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Research Article - Biomedical Research (2017) Volume 28, Issue 4

Assessment of quality of life in Chinese patients with thyroid associated orbitopathy

Lifang Han1#*, Haimei Wang2#, Xia Li3, Jing Li4, Guizhen Lin5 and Jun Yan6

1Department of Medical Social Work, Dongying People's Hospital, Dongying, Shandong, China

2Health Management Division, Dongying People's Hospital, Dongying, Shandong, China

3Department of Health, Dongying People's Hospital, Dongying, Shandong, China

4Department of Clinical Support, Dongying People's Hospital, Dongying, Shandong, China

5Department of Health Materials Management, Dongying People's Hospital, Dongying, Shandong, China

6Medical Department, Dongying People's Hospital, Dongying, Shandong, China

#These authors contribute to this study equally

*Corresponding Author:
Lifang Han
Department of Medical Social Work
Dongying People's Hospital, China

Accepted date: September 23, 2016

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Objective: To examine the quality of life (QOL) of Chinese people with thyroid-associated orbitopathy by employing TAO-QOL Questionnaire, to test compliance of questionnaire, and to evaluate the correlation between TAO-QOL and various classifications of TAO.

Design: Prospective and cross-sectional.

Participants: Total 182 patients with TAO and Grave’s disease enrolled in the present study.

Methodology: The original TAO-QOL was translated into Chinese language for the present study. In our study the findings were compared using various clinical severity grading systems such as CASs, modified NOSPECS score, VISA classification, EUGOGO classification, and Gorman diplopia scale.

Results: Clinical scores demonstrating inflammation and strabismus in study subjects with TAO are positively associated with overall and visual function-linked QOL (Spearman coefficient 0.03-0.38) p<0.05). Clinical measures related with appearance are positively associated with appearance-associated QOL (Spearman coefficient 0.25-0.26, p<0.05). The multivariate analysis of the present study revealed, motility disorder of VISA classification and age, soft tissue inflammation, motility disorder of modified NOSPECS exhibited positive correlation with overall and function-related QOL. Similarly, soft-tissue inflammation, proptosis, gender of modified NOSPECS, and appearance of VISA classification had correlation with appearance-related QOL. Moreover, rationality of TAO-QOL was verified adequately based on the findings of patient surveys and correlation between the subscales of TAO-QOL.

Conclusion: TAO-QOL displayed substantial compliance with various objective clinical measures of TAO. TAO-QOL was a lucid and convenient tool for quick assessment of QOL in daily outpatient wards, which is an easily translatable into several languages and extensively applicable to various inhabitants of different geographical regions.


Quality of life, Thyroid-associated orbitopathy, China


Thyroid-associated ophthalmopathy (TAO) also termed as thyroid-associated orbitopathy, is a long-term inflammatory and auto immune ailment, and generally results in several complex symptoms and impairments. The alterations resulting from TAO can show a strong negative influence on patient’s daily life [1]. Terwee et al. did the pioneering effort in creating the QOL questionnaire (Graves’ Ophthalmopathy-QOL [GOQOL]) specific for TAO. The original GO-QOL consisted of 16 queries on appearance and visual functioning [2]. In addition to Terwee et al., several other studies, witnessed that the GO-QOL was effective and dependable to examine QOL of patients with TAO [3-6]. Moreover, GO-QOL was reliable in assessing the correlations with clinical activity and severity of TAO, in among various geographical populations and in several language settings [3-6]. Further, the European Group on Graves' Orbitopathy (EUGOGO) also endorsed GO-QOL, for employing it as a tool for examining the clinical development to the interventional clinical studies [7]. By using the Korean version of GO-QOL, Choi et al. reported the QOLTAO in Korean population [5]. In this study, GO-QOL scores of Korean population were substantially correlated with disease rigorousness and activity calculated by clinical activity scores (CASs) and NOSPECS (no signs or symptoms, only signs, soft tissue, proptosis, extraocular muscle, cornea, sight loss) [5].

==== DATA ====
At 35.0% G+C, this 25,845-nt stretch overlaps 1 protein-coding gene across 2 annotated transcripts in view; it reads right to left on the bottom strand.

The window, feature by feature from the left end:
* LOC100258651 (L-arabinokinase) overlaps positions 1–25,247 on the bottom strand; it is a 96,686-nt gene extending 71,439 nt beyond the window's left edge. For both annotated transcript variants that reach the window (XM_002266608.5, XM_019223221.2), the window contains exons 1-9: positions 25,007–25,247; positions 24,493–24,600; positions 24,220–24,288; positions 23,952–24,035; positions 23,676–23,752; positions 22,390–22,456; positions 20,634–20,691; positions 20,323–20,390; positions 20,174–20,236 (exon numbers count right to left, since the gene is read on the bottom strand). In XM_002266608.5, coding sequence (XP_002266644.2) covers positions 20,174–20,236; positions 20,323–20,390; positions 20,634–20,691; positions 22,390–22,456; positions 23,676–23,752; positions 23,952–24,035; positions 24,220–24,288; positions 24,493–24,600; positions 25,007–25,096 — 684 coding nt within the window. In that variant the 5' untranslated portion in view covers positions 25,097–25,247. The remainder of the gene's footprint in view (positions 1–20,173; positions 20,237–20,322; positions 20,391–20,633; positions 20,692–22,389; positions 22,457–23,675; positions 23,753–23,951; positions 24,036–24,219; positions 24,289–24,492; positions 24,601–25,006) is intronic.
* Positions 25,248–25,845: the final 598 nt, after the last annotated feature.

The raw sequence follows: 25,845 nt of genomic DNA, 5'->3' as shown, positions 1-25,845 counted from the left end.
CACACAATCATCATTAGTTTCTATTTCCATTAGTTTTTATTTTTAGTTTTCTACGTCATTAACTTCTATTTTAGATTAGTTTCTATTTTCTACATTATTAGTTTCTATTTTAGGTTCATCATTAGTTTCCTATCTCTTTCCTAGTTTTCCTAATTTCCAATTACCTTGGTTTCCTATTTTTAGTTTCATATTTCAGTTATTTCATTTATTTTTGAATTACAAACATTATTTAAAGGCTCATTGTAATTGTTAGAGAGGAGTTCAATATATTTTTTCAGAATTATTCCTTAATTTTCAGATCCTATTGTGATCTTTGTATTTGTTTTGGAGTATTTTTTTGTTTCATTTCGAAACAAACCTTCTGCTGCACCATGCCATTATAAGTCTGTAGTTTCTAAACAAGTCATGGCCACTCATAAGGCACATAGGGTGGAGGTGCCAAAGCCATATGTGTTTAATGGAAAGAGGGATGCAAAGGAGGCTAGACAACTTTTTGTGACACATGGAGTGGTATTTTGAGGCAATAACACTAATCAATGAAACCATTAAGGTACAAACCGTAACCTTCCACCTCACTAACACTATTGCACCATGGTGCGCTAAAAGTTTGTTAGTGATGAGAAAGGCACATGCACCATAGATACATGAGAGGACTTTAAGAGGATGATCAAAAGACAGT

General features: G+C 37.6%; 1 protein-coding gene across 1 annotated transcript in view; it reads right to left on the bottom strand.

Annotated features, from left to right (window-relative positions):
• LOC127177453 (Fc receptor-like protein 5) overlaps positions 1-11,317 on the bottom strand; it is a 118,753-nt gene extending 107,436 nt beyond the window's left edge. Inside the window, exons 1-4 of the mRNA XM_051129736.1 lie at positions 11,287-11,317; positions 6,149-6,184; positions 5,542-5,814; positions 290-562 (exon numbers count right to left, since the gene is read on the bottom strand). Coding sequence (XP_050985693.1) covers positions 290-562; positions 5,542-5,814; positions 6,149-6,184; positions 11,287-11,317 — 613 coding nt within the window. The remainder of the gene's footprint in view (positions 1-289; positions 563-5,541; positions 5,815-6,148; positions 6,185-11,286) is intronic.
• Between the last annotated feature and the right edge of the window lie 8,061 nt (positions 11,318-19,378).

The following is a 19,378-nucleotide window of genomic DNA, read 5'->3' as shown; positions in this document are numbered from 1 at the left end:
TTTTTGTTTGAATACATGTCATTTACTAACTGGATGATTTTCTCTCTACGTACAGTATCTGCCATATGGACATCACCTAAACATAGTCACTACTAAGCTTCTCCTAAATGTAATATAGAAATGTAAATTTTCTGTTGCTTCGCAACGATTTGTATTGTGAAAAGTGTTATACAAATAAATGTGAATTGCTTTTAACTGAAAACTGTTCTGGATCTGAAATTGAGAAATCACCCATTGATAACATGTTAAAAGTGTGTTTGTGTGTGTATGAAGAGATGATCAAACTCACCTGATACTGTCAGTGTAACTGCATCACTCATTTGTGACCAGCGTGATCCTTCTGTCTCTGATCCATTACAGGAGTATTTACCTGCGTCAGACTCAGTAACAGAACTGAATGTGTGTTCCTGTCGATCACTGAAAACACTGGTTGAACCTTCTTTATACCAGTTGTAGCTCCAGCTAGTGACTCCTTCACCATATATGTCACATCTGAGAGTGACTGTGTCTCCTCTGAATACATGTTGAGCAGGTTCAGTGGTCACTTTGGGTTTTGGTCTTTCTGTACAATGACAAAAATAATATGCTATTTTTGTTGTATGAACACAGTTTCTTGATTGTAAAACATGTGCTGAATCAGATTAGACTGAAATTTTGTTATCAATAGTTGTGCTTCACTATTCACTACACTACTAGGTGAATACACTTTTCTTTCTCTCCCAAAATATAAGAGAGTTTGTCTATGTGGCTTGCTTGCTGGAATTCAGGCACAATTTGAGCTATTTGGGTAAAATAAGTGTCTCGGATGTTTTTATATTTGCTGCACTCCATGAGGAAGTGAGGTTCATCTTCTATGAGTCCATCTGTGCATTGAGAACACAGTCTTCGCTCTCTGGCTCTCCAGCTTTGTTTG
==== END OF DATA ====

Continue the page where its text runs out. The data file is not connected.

Even though GO-QOL has been widely employed to examine QOL of TAO, it could be of tedious, time taking and often it may not be feasible to practice in day today clinics, due to its lengthiness and larger number queries. To make the assessment simpler, recently Fayers and Dolman have created an easy 3- item questionnaire in English termed as TAO-QOL [8]. Additionally, TAO-QOL has been found to be quick, easy to fill, score and analyze the findings [8]. Moreover, TAO-QOL was reasonably correlated with VISA (vision loss (opticneuropathy); inflammation; strabismus/ motility; appearance/exposure) classification scores. The objective of the present study was to examine the impaired QOL of Chinese patients with TAO, by employing the TAO-QOL questionnaire and assess correlations between TAO-QOL measurements and other several well-known scales of disease severity and activity.

Materials and Methods

Prior to starting the present study, we have gotten approval from the ethics committee of Dongying People's Hospital to proceed. Informed consent was obtained from all the study subjects prior to the study subject’s enrolment in the study. In the present study, a total of 182 subjects with TAO and Grave’s disease were enrolled. The present study was prospective, cross-sectional, consisting of Chinese patients who were followed up from Aug-2012 to Dec-2015. Subjects who had other eye diseases that may affect the QOL were omitted. All the study subjects received the TAO-QOL self-administered questionnaires at the outpatient ward, department of ophthalmology, and filled in them prior to medical examination. Clinical data obtained are displayed in Table 1.